If the airport’s board does not matter to success, who is doing the good work down there, and who is making sure that their successors are just as good at doing a good job? This continuity of good performance requires insight by the board into why the airport was successful and what will keep it successful. If not, changes of CEOs or other key personnel who show up as drops and rises in performance as their positive influence comes and goes.

    A large literature notes that a common solution to the separation of ownership and control is to give decision ratification rights to a board of directors and decision management rights to hired executives.

    This form of corporate organisation is common across most areas of the economy and evn the non-profit area suggesting that it can survive against competing solutions to the organisation challenges facing each firm.

    I presume the airport board still has decision ratification rights and directors’ duties?

    BTW 1: it would be disappointing that a monopoly such as an airport could not make a profit, but many state owned monopolies failed to even manage this.

    BTW 2: if state owned airports were so efficient why was it that for many decades they did not price landing slots efficiently?

  6. Alice
    April 26th, 2010 at 15:14 | #6

    @Jim Rose
    Jim comments

    “BTW 1: it would be disappointing that a monopoly such as an airport could not make a profit, but many state owned monopolies failed to even manage this.”

    As if the profit motive is, or should be the be the objective of every state owned monopoly (or even State Govt, library, train station, bus route)…the flaw in your reasoning there for all to see…lets make each and every tiddling govt service produce “profit” (a meaningless term in itself and easily manipulated).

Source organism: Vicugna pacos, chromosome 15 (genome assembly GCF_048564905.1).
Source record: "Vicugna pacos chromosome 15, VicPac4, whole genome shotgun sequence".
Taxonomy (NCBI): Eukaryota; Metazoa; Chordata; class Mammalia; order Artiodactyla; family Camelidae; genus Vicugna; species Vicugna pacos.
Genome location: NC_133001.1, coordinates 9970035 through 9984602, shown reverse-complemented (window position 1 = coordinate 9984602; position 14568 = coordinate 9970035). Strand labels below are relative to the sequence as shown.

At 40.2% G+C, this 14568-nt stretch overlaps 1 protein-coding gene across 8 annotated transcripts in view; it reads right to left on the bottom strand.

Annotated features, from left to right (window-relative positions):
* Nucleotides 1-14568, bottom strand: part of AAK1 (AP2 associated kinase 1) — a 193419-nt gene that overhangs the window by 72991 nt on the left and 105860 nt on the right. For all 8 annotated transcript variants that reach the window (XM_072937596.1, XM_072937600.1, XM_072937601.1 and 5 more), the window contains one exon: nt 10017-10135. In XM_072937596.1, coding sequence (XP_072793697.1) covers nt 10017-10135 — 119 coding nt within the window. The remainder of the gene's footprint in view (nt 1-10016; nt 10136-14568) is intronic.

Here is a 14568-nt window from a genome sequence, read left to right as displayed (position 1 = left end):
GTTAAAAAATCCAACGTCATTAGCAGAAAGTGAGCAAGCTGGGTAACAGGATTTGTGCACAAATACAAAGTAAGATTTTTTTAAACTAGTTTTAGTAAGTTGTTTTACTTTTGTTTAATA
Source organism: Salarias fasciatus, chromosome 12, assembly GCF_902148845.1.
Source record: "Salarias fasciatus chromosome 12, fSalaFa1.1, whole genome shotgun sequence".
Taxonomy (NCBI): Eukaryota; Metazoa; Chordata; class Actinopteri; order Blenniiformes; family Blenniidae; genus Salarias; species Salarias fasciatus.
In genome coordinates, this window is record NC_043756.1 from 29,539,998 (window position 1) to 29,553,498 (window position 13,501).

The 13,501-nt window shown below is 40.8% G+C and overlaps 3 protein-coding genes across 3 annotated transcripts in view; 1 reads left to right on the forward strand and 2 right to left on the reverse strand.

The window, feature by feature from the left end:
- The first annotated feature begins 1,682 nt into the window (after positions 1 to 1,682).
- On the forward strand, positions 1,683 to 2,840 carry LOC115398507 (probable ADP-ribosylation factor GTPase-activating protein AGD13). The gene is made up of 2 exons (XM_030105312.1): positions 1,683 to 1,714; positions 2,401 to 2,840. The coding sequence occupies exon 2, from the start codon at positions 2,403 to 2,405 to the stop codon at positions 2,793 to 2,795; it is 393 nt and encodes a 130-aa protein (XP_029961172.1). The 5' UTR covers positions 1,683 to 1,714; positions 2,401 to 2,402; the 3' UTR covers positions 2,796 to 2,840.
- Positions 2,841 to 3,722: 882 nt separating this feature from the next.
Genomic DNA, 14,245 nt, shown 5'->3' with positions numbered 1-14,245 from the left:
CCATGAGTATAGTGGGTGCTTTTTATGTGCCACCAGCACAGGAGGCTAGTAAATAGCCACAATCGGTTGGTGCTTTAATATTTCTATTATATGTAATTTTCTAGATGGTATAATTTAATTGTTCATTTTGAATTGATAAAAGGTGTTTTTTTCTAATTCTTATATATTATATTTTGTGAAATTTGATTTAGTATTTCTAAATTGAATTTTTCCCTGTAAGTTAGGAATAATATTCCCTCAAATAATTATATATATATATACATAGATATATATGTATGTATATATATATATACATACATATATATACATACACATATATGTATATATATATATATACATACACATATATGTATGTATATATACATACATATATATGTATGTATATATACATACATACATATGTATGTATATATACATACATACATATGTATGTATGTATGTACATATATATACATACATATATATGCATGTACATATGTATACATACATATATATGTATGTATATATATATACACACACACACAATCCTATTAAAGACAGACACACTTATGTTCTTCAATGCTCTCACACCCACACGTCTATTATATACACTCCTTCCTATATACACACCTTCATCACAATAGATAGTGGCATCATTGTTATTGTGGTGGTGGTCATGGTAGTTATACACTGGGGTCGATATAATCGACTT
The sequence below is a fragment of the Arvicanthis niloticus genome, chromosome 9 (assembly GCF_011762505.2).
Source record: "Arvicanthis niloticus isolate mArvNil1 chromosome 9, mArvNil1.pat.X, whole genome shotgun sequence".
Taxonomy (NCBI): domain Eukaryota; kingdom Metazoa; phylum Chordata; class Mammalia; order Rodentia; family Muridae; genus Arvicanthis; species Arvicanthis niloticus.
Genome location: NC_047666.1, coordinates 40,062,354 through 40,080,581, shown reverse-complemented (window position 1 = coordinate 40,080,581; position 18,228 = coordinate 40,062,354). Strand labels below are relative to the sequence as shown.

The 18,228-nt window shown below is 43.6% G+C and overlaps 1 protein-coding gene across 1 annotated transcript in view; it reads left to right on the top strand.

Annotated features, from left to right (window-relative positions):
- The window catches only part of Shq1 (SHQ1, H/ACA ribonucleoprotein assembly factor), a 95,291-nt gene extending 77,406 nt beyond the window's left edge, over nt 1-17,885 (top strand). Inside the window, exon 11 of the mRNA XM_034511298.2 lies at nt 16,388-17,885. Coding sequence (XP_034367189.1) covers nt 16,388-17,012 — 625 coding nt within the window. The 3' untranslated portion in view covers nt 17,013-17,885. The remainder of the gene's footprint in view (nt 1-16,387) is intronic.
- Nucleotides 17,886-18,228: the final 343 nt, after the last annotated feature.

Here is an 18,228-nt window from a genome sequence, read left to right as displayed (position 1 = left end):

You forget the concept of breakeven Jim Rose and probably dont understand that it was once the core objective of the state providing affordable services at nominal cost or none, whilst covering their costs with taxes and other income generating assets…in order to lower costs for other users, large and small, in the private sector.

    Case in point – most firms use trucks and road transport (or rail and ports) to deliver their goods. If the government provides these services from our collective taxes or by managing assets which generate income and covers the cost of delivering solid transport services as “commercial aids”, I fail to see why each and every state owned monopoly should generate a profit, rather than breakeven.

    I dont suppose you have ever stopped to consider that governments seeking profits from their activities, in fact competes with and may reduce private sector profit generating abilities. Making profits also gives public departments a reason to grow as any normal firm in the private sector would want to do (growth objective). Yet many who claim the state “fails to make profits” or “should have a profit objective” also tend to support the “smaller government is better” chatter.

    If State owned enterprises “should” have the profit objective then why not the growth objective?

    Do you want the state to have one business objective but not the other?

    Profit making objectives should lie with the private sector and state activities should be to provide services that assist those private sector profit making objectives – not to set up shop alongside..